Girl Playing Guitar at the 36th Street Station (Brooklyn) by John Grochalski

she has a voice so lovely
that it could break my consternation
shake me out of this malaise
this impending dread that i always seem
to carry about at intermittent moments these last few years
she’s singing something familiar to me
dylan, i think, maybe neil young
i’m getting lyrics here and there as i pass down the platform
but nothing concrete enough for me to know what it is
it’s eerie at the 36th street station this evening
it’s unusually empty for a weeknight
normally this place is packed with a cacophony of sound
that would make it hard to hear one guitar player
strumming in our midst
no, this evening it’s just one dude selling churros
bobbling his head to the music
and a couple of other people playing on their phones
the guitar player’s voice it echoes like we’re in a concert theater
it becomes obvious to me that she’s playing one of her own songs
something original to break the monotony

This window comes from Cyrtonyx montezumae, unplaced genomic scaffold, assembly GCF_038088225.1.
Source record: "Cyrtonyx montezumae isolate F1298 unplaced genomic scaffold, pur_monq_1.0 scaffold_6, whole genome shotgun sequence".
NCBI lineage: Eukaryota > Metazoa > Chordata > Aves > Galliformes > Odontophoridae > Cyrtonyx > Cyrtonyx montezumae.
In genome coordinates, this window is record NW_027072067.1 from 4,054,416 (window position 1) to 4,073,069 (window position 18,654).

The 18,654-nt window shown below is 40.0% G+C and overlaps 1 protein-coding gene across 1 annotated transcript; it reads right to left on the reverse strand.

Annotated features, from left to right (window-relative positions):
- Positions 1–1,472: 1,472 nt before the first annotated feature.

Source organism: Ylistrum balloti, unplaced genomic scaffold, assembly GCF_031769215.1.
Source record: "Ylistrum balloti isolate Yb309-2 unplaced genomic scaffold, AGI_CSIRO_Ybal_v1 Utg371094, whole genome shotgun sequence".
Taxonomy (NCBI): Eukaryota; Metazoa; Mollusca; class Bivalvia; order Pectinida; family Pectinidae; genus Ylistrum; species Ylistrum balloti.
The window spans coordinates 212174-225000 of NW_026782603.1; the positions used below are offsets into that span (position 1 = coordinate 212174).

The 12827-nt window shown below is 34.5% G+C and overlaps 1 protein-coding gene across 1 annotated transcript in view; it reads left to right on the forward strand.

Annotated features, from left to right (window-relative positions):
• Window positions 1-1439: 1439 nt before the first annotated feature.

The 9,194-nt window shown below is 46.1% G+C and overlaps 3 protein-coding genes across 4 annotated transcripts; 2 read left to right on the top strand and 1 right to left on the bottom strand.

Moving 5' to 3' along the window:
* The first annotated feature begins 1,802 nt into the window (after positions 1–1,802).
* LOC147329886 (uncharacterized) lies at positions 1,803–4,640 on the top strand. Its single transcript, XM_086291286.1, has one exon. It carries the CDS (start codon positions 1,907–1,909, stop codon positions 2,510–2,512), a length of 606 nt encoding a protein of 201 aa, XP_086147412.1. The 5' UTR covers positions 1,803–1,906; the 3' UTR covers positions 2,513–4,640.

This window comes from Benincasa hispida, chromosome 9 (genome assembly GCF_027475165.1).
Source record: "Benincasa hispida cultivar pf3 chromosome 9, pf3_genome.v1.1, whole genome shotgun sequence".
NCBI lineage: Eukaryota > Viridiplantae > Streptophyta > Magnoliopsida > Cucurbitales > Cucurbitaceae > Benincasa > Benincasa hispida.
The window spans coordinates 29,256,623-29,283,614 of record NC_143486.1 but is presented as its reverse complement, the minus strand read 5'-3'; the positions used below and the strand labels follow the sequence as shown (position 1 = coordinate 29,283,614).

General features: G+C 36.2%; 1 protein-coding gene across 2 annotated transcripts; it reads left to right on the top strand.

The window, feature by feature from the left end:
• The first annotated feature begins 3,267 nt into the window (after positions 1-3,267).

of days that run together and are hardly ever noticed
maybe she feels larger than life right here and now
in control of the moment, her voice a subtle mercy
immortal like i do when i get a poem or story finished
only to feel deflated and common the next morning
when the emotion of what i want to say
fails to reveal itself in the next thing that i want to write
i think i should walk back down the platform
and throw a buck or so in her guitar case
celebrate our common ground
with a little monetary kickback of gratitude
but no one else is milling around her
and i just don’t want the kind of connection this evening
that goes with being face to face and eye to eye so alone
suddenly i just want a damned train to show up
mine or another, whatever crowds this station with noise
so that i don’t have to hear the guitar or her voice
the way it’s cadence begs and pleads
for my trepidation to blossom into a flower
turn into the type of tenderness
i’m not longer sure that i have
an openness that maybe i abandoned
several songs and many subway ride ago.

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John Grochalski is the author of The Noose Doesn’t Get Any Looser After You Punch Out (Six Gallery Press 2008), Glass City (Low Ghost Press, 2010), In The Year of Everything Dying (Camel Saloon, 2012), Starting with the Last Name Grochalski (Coleridge Street Books, 2014), the novel, The Librarian (Six Gallery Press 2013), and the forthcoming novel, The Wine Clerk (Six Gallery Press 2016). Grochalski currently lives in Brooklyn, New York, in the section that doesn’t have the bike sharing program.
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